Differences between a Matrix and a Tensor
In this article, we will learn about Matrix and Tensor.
It is a tabular format in which numbers can be represented, like below –
a11 a12 a13 a14 a21 a22 a23 a24 a31 a32 a33 a34 a41 a42 a43 a44
Here, a11 means 1st row and 1st column. Rows are horizontal lines and columns are vertical lines. Here, the matrix is 4 x 4.
These are shown as n x m, where n is the number of rows and m is the number of columns.
Also called the 2-D arrays i.e. 2 Dimensional Arrays.
Basic mathematical operations can be done on matrices like Addition, Subtraction, Multiplication, but with some conditions. For + and -, the size of two matrices must be the same and for multiplication, it follows the below rule –
(n X m) X (m X p) = n X p
We can also multiply the entire matrix with a constant.
1 2 3 4 5 6 7 8 9
1 4 7 2 5 8 3 6 9
A * B =
14 32 50 32 77 122 50 122 194
A matrix is like a simple BOX.
A matrix can be rectangular(nXm) or square(nXn).
Tensor is like a function, i.e. is linear in nature. It describes an object that is in space. Tensors are of different types –
- 0 Rank tensors – Scalars
- 1st Rank tensors – 1-D arrays
- 2nd Rank tensors – 2-D arrays (A matrix)
- nth Rank tensors – n-D arrays
So tensor is an n-dimensional array satisfying a particular transformation law. Unlike a matrix, it shows an object placed in a specific coordinate system. When the coordinate systems change, the entries of a tensor also transform in that way, such that the tensor still describes the same map in the new coordinate system.
Most machine learning algorithms use tensor to perform any calculation. In a defined system, a matrix is just a container for entries and it doesn’t change if any change occurs in the system, whereas a tensor is an entity in the system that interacts with other entities in a system and changes its values when other values change.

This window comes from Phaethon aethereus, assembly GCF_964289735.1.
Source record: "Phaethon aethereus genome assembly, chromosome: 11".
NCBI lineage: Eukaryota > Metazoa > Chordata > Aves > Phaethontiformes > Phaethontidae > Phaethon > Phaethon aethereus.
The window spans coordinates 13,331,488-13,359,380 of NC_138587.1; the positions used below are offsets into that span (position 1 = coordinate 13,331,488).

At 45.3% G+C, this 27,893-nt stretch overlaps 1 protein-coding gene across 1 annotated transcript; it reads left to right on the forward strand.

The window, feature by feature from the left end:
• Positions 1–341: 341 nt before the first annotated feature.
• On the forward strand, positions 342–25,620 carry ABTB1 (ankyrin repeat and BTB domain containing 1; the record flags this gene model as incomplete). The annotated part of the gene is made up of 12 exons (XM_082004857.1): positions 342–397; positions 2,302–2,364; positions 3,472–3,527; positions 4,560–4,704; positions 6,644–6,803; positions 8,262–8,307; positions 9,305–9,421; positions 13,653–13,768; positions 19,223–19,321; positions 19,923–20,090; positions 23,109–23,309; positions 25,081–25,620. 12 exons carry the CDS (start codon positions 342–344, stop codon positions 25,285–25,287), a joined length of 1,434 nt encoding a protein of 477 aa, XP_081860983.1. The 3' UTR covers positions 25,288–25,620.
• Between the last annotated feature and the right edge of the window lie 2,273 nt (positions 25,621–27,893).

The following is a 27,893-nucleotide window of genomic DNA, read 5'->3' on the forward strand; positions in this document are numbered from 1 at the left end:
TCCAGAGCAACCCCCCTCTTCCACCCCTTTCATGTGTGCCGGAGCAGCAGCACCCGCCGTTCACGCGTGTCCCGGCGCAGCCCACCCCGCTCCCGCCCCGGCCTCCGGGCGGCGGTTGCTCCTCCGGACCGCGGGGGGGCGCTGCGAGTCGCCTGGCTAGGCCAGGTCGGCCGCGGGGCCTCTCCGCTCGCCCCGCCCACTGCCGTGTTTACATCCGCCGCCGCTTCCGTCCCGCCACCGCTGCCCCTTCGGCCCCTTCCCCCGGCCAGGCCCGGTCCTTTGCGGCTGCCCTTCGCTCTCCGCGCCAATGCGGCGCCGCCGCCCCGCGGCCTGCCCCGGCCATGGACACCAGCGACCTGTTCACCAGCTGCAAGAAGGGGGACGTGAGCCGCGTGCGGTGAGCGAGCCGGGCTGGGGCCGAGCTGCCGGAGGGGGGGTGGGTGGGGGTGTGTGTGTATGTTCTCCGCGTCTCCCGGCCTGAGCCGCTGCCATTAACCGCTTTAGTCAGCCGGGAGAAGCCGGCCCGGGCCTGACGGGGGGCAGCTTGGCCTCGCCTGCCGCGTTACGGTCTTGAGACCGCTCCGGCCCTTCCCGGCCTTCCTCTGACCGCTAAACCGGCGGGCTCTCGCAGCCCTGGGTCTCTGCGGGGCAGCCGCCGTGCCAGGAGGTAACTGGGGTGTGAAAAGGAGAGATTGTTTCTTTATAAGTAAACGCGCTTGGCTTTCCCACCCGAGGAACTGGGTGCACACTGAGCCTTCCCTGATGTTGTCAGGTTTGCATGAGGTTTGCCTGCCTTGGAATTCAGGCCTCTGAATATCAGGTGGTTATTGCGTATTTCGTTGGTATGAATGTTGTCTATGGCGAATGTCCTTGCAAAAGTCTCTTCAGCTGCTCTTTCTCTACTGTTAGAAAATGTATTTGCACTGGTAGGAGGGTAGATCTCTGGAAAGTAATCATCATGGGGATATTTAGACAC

To understand this point, let’s see an example –
Assume there is a system having all matrices of 2×2 i.e. the coordinate system contains only 2 directions. Suddenly, a new direction came and we had to shift our matrices to 3×3. With matrices, this is not possible. Instead, if we use tensors, then by changing only 1 tensor, all other tensors will be changed to 3×3. This dynamism is not allowed in matrices.
The major difference is that a matrix has only 2 indices (can also be represented as M[n][m]) whereas tensors can have any indices( T[i1][i2][i3]….) even tensor can be a single number without any index.
To sum this in a single line we can say that, All matrices are not tensors, although all Rank 2 tensors are matrices.
Still confused let’s see an easy example of Rank 1 tensor.
Say this is our tensor in the standard Euclidean basis –
Now, let’s shift to the basis of 2 using the following transformation rule –
To do that, we will multiply it by the inverse of a scaling matrix –
Now, after scaling, our tensor becomes –
And yet it gives the same results.
This operation is not possible with matrices.
Moreover, in a matrix, each entity is a number. Example –
1 2 3 4 3 2 1 2 4
But in a tensor, each entity can be another tensor also. Example –
[1,2,3] [3,2,1] [1,2,3] [3,3,3] [2,2,2] [6,6,6] [5,5,5] [6,5,4] [4,5,6]
Similarly, we can have other degree tensors also.
The RGB Image can be represented by tensors having 3 layers of a 2D matrix.
A tensor can contain a matrix, but a matrix can’t contain a tensor.
Another definition of the tensor could be that it is a multi-way extension of a matrix.
Let’s see the product of a tensor –
[1,3] [2,3] [3,2] [2,2]
T1 * T2 =
5 * [1,3] + 6 * [2,3] 5 * [3,2] + 6 * [2,2] [5,15] + [12,18] [15,10] + [12,12] [17,33] [27,22]
This is how tensors are multiplied.